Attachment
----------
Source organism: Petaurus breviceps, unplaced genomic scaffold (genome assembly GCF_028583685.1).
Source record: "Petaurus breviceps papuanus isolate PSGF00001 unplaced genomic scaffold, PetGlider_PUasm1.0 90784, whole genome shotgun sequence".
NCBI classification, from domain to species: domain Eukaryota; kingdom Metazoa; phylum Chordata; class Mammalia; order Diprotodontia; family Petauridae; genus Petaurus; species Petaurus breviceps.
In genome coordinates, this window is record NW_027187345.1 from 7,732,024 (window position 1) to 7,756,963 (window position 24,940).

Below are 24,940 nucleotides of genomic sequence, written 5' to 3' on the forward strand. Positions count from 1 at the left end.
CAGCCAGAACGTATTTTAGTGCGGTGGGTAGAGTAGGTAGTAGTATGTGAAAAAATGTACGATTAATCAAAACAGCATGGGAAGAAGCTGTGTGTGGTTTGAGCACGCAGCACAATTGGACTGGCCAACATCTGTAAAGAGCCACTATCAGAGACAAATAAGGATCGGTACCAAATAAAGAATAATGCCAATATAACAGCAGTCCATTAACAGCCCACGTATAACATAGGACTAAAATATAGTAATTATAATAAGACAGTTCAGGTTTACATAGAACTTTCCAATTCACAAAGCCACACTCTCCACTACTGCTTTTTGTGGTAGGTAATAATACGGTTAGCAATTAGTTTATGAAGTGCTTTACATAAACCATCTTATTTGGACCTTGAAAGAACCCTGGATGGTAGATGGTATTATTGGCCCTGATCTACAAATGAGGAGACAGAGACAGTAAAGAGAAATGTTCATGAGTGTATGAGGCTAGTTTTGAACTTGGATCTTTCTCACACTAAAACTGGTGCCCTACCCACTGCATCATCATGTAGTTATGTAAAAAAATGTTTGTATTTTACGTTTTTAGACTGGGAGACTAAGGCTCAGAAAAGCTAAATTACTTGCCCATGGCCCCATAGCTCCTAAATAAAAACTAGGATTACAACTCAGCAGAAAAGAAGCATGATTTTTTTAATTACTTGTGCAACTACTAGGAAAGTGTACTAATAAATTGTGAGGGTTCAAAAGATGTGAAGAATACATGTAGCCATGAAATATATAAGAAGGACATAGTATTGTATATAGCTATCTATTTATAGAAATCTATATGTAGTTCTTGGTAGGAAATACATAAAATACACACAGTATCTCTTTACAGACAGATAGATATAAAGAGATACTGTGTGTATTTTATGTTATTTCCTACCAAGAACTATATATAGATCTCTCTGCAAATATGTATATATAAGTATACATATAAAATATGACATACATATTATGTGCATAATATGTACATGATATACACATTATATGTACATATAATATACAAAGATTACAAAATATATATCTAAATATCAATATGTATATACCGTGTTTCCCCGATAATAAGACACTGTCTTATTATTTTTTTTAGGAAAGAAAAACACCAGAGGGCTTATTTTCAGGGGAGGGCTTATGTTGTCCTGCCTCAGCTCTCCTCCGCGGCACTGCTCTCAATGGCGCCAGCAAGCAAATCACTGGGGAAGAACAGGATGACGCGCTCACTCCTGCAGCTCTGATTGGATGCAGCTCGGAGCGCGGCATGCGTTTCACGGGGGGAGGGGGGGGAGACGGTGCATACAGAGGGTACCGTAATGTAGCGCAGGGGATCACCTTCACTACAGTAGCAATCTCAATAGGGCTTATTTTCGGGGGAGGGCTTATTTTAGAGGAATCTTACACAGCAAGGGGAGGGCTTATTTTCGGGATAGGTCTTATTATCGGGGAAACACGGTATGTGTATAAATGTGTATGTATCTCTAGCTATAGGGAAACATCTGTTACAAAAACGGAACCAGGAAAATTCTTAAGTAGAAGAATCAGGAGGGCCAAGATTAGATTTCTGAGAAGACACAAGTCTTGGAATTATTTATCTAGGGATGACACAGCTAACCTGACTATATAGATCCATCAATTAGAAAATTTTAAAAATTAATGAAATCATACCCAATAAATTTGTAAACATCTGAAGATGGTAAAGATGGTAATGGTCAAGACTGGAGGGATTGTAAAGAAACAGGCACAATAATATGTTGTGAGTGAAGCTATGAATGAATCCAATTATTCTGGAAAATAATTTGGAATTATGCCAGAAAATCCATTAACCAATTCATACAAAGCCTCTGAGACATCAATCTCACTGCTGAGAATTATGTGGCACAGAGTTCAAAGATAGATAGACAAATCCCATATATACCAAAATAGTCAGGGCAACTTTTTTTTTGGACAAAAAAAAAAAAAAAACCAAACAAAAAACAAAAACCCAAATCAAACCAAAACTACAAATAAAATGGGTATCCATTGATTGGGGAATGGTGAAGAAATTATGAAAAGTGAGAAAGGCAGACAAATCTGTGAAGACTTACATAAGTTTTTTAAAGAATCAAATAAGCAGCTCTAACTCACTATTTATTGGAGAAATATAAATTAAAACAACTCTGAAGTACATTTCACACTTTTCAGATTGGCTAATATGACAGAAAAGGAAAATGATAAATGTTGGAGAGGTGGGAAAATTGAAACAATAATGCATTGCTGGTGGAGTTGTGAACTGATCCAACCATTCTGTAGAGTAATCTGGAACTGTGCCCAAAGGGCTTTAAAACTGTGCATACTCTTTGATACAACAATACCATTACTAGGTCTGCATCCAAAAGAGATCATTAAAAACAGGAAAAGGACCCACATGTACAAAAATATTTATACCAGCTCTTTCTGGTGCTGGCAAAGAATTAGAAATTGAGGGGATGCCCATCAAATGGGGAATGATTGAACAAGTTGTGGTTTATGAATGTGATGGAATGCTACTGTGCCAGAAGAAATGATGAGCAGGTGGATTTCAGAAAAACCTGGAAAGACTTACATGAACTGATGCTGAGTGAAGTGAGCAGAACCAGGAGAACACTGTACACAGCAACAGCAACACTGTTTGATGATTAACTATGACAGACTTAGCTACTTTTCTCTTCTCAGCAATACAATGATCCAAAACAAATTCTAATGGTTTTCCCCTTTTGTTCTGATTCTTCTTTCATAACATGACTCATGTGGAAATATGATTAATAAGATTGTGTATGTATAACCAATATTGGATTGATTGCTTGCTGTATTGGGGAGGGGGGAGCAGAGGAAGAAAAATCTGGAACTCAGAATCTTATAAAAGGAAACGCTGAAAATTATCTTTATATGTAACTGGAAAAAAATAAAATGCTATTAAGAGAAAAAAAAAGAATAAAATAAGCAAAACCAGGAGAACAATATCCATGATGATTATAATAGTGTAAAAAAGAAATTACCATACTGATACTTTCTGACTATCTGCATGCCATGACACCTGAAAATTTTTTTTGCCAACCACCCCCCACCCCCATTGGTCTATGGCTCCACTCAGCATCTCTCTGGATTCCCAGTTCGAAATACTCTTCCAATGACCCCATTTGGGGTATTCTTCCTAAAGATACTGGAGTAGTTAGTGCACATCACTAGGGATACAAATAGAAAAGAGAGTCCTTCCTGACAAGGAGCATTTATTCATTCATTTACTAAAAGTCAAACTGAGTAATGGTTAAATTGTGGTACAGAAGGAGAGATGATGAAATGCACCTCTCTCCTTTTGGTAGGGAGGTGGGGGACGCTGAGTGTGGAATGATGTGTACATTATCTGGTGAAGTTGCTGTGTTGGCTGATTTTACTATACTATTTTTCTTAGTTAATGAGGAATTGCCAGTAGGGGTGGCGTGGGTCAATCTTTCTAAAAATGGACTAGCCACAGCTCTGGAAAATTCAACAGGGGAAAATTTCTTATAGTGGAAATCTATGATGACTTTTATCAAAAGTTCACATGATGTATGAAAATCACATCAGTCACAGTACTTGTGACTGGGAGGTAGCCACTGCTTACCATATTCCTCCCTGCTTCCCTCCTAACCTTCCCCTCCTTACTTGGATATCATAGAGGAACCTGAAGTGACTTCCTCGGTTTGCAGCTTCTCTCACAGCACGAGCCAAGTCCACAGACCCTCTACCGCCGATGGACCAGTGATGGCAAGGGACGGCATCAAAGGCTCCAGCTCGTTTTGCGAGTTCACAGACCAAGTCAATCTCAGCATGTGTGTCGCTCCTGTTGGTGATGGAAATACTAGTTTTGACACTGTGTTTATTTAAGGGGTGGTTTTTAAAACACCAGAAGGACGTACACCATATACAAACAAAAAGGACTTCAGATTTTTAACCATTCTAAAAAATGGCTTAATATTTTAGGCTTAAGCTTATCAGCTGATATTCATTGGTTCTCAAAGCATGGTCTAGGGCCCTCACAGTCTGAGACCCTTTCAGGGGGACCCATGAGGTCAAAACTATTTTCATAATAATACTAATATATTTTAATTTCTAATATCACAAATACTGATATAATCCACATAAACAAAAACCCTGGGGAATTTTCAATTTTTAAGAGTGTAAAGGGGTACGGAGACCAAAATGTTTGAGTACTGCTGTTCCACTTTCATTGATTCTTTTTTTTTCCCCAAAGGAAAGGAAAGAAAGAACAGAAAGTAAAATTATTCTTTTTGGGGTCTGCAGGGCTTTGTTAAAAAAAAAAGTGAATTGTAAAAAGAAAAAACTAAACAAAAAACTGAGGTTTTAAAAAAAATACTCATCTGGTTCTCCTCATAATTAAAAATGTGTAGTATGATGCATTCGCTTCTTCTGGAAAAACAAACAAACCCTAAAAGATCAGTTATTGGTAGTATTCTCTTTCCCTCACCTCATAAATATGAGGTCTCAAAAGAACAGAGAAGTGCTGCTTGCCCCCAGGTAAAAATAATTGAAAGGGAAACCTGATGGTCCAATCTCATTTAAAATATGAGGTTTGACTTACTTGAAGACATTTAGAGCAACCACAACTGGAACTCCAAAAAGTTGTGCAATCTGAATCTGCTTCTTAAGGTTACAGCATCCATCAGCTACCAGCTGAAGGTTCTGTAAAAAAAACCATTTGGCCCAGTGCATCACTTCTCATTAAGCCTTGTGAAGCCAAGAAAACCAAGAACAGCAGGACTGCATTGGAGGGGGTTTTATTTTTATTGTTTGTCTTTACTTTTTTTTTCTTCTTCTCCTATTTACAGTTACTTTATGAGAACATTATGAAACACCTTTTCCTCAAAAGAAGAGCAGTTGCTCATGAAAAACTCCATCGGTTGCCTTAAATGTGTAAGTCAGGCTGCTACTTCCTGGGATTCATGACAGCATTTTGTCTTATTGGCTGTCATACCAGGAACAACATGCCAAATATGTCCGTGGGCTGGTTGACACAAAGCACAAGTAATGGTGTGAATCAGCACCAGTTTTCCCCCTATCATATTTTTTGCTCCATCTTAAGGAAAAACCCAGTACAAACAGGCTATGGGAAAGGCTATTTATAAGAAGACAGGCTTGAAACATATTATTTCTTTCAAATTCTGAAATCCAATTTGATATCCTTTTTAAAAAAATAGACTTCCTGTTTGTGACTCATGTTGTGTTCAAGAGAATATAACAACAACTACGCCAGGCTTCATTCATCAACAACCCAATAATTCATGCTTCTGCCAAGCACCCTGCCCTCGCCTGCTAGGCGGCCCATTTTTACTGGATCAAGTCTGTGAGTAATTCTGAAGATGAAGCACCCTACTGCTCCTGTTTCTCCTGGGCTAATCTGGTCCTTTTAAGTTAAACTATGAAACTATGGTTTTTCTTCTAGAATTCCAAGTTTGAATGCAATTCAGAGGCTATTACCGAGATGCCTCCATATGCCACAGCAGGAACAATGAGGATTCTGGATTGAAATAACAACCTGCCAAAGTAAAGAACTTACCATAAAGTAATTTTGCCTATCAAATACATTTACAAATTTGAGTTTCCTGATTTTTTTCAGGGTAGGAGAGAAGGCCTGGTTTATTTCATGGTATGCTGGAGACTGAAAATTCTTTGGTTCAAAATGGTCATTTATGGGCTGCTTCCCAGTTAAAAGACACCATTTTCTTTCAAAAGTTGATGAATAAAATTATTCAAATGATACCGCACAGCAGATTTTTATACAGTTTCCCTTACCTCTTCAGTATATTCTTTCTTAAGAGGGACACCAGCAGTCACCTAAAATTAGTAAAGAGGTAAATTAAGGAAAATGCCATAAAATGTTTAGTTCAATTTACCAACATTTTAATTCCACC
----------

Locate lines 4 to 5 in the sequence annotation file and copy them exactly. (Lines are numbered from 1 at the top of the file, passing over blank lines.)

In genome coordinates, this window is record NW_027187345.1 from 7,732,024 (window position 1) to 7,756,963 (window position 24,940).

Below are 24,940 nucleotides of genomic sequence, written 5' to 3' on the forward strand. Positions count from 1 at the left end.